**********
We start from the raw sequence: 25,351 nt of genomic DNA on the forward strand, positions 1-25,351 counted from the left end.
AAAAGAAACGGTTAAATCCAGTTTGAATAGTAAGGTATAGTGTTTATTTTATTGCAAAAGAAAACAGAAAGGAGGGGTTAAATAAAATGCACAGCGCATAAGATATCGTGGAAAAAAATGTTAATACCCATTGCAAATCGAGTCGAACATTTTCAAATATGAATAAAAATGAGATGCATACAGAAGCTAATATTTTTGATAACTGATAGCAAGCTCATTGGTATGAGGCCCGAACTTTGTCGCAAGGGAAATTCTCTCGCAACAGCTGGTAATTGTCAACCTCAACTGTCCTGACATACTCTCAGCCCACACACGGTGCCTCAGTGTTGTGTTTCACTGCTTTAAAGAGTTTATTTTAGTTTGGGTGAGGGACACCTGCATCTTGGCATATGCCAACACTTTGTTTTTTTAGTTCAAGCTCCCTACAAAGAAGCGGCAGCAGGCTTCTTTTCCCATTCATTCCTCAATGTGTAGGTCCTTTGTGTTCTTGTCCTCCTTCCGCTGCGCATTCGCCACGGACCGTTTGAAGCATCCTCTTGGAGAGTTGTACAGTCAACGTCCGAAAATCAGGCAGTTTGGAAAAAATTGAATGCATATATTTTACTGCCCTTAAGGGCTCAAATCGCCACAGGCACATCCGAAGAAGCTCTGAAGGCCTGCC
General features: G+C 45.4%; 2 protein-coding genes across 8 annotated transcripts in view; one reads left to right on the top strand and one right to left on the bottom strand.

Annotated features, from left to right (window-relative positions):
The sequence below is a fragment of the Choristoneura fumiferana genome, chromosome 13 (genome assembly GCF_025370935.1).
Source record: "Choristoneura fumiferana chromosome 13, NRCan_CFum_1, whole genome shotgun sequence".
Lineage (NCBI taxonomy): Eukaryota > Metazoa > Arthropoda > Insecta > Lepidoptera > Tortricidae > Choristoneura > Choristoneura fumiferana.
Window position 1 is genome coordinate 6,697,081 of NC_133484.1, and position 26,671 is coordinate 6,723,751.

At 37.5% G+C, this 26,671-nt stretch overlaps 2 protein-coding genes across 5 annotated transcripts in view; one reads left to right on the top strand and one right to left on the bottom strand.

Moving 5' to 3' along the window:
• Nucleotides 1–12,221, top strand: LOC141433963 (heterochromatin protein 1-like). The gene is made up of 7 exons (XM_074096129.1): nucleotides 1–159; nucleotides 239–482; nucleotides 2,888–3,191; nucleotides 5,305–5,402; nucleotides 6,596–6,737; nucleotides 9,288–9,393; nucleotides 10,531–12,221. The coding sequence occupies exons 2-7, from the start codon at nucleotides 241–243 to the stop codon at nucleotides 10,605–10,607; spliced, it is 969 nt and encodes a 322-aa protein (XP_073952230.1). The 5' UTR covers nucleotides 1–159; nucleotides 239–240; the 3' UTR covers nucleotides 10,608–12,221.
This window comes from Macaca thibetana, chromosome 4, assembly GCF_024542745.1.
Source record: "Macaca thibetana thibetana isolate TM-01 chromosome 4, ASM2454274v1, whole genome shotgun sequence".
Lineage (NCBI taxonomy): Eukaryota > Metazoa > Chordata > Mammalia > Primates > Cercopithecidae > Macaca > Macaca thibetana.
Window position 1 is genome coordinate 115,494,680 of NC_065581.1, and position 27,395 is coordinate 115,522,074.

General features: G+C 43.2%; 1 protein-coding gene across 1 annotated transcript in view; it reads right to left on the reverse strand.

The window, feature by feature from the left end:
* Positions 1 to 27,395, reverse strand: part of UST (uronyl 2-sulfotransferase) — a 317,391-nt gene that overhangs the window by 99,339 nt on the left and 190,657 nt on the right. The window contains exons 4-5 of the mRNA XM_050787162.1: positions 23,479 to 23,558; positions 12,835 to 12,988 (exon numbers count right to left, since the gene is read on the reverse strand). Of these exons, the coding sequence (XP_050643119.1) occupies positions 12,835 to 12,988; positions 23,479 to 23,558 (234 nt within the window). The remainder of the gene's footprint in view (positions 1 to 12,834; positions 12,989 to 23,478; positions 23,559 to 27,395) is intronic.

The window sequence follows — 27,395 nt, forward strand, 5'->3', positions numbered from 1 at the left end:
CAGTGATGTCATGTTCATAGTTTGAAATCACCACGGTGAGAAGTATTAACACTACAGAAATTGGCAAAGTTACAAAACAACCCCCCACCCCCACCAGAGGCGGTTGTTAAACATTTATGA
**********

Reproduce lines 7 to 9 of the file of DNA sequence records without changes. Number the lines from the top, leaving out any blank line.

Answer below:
Lineage (NCBI taxonomy): Eukaryota > Metazoa > Arthropoda > Insecta > Lepidoptera > Tortricidae > Choristoneura > Choristoneura fumiferana.
Window position 1 is genome coordinate 6,697,081 of NC_133484.1, and position 26,671 is coordinate 6,723,751.

At 37.5% G+C, this 26,671-nt stretch overlaps 2 protein-coding genes across 5 annotated transcripts in view; one reads left to right on the top strand and one right to left on the bottom strand.